Aperture Magazine

The magazine of photography and ideas

Photography Reading Shortlist – 09.30.12

Our choice of the best in online photography news and commentary.

 - September 25, 2012

Aperture aggregates the best in online photography news and commentary.

Shifting Sands: Conflict Photojournalism and Ethics panel

›› Following Shifting Sands: Conflict Photojournalism and Ethics, Aperture’s September 18 panel which considered the responsibilities and consequences, intended and otherwise, of reporting on conflict (which we recapped earlier last week in images and tweets), the New Yorker Photo Booth profiles War/Photography: Images of Armed Conflict and Its Aftermath, opening November 11th at The Museum of Fine Arts, Houston, a show exploring what types of photographs are, and are not, made, by whom and for whom, within the context of “the photographic record of war.”

›› “Is it photography? Is it art? Is it easy? Is it any good? And most often: Is it legal?” Eugene Reznik at Techonomy considers if “Curating [Is] as Good as Photographing?” citing the social media buzz surrounding Doug Rickard’s A New American Picture—which has just been nominated for the Deutsche Börse Photography Prize 2013—as a taste of ongoing popular debate surrounding the merits of appropriation as art.

›› Lucas Kavner at the Huffington Post considers Instagram as “photography’s anti-christ, Savior, or something in-between,” while James Estrin’s Lens blog post earlier this month blasted “social photography” for perpetuating the mainstream celebration of the commonplace image. “As far as I can see — admittedly from ground level — there are two possible effects on “serious” photography,” said Estrin in his Sept. 7 opinion piece. Our money is on the former, but read the argument and draw your own conclusions.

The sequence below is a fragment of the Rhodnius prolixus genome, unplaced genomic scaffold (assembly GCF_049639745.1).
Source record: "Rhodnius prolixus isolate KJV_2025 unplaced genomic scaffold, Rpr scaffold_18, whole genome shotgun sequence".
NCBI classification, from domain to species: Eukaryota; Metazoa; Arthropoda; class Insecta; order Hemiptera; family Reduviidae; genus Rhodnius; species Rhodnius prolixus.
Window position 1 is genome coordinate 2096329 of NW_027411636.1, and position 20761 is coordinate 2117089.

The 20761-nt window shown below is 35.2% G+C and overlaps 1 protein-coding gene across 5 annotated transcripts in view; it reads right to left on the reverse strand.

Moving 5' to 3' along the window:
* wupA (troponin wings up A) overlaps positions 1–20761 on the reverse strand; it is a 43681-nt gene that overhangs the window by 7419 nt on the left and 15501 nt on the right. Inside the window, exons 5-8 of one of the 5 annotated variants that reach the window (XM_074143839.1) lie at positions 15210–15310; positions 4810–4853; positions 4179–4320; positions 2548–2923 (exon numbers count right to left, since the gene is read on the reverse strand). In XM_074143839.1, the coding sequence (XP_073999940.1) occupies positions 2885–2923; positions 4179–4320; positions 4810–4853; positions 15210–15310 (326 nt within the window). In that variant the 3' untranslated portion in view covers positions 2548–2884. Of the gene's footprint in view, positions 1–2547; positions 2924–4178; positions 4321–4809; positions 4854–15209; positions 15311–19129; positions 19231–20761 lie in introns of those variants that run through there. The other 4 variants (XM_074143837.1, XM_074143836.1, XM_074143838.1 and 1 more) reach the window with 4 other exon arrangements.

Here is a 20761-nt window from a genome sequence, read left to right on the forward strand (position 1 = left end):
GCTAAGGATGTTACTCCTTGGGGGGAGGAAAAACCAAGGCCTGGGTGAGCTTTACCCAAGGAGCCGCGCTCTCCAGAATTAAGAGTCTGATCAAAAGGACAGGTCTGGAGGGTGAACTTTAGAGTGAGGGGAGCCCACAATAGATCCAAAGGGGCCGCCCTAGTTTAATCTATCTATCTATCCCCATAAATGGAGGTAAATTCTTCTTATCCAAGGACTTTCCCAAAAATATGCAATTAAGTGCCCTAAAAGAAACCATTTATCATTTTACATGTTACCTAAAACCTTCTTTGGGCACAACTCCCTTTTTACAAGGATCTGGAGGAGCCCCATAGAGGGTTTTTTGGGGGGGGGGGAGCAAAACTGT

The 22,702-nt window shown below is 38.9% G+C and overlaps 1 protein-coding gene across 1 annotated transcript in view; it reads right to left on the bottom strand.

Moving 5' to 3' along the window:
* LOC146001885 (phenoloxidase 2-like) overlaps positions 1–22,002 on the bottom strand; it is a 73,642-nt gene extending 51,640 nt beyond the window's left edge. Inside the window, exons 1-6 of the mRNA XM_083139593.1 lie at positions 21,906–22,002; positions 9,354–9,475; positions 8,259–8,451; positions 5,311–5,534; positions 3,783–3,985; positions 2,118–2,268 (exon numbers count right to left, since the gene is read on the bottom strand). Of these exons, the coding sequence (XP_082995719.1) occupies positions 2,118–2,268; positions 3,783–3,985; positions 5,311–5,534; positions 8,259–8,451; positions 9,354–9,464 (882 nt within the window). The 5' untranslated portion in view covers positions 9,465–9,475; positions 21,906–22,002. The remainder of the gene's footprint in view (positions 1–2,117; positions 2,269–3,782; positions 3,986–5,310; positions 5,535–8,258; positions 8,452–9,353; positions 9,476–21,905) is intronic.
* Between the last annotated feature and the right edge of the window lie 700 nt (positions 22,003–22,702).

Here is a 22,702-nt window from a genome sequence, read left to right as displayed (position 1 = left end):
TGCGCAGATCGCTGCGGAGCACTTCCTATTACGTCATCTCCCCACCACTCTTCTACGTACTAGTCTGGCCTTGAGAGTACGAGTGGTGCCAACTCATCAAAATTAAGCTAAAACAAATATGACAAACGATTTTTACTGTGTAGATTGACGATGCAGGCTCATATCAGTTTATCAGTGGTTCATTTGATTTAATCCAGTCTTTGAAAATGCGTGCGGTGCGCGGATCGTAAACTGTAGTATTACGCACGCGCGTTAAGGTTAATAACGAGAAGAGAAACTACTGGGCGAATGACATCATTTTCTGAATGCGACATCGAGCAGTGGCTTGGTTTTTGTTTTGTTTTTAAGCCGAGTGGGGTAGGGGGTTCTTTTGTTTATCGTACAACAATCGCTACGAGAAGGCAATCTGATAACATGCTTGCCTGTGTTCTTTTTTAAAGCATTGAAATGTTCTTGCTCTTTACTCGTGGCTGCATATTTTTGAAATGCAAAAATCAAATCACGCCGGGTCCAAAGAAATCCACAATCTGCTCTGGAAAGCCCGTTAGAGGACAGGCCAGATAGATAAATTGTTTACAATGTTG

›› The body of photographs taken in or from outer space is ever-expanding: last week, a Photo Booth slideshow of ten NASA self-portraits, including shots taken by human and robotic space photographers, coincided with a series of fractal earth landscapes captured from Google’s Satellie View by an Australian professor. And photographs themselves will soon travel to outer space: Trevor Paglen’s recent project will attach an archive of photographs into orbit aboard a satellite, on the heels of a Space Invader tile mosaic launching on a weather balloon.

›› Posts by Jörg Colberg and Dan Abbe, and a number of posts by Blake Andrews, considered how context is always shifting in Tumblr’s sea of re-posted images, and what this means for serious work, like The LBM Dispatch or Magnum’s Postcards From America, that is shared and re-shared on the micro-blogging platform.

›› A number of dye transfer prints of never-before-seen William Eggleston photographs will soon be on display in Santa Monica, before landing in the permanent collection of the Tate Modern. Former Aperture editor Mark Holborn wrote about working with Eggleston in the 1980s and re-editing his “democratic forest” of photographs today, in the Financial Times. An original print of Eggleston’s ‘Memphis (Tricycle)’ will go on sale in a Christie’s photography auction this October, an image that was controversially printed digitally almost five feet wide and auctioned earlier this year, undermining the value of the smaller original prints, some collectors argued.


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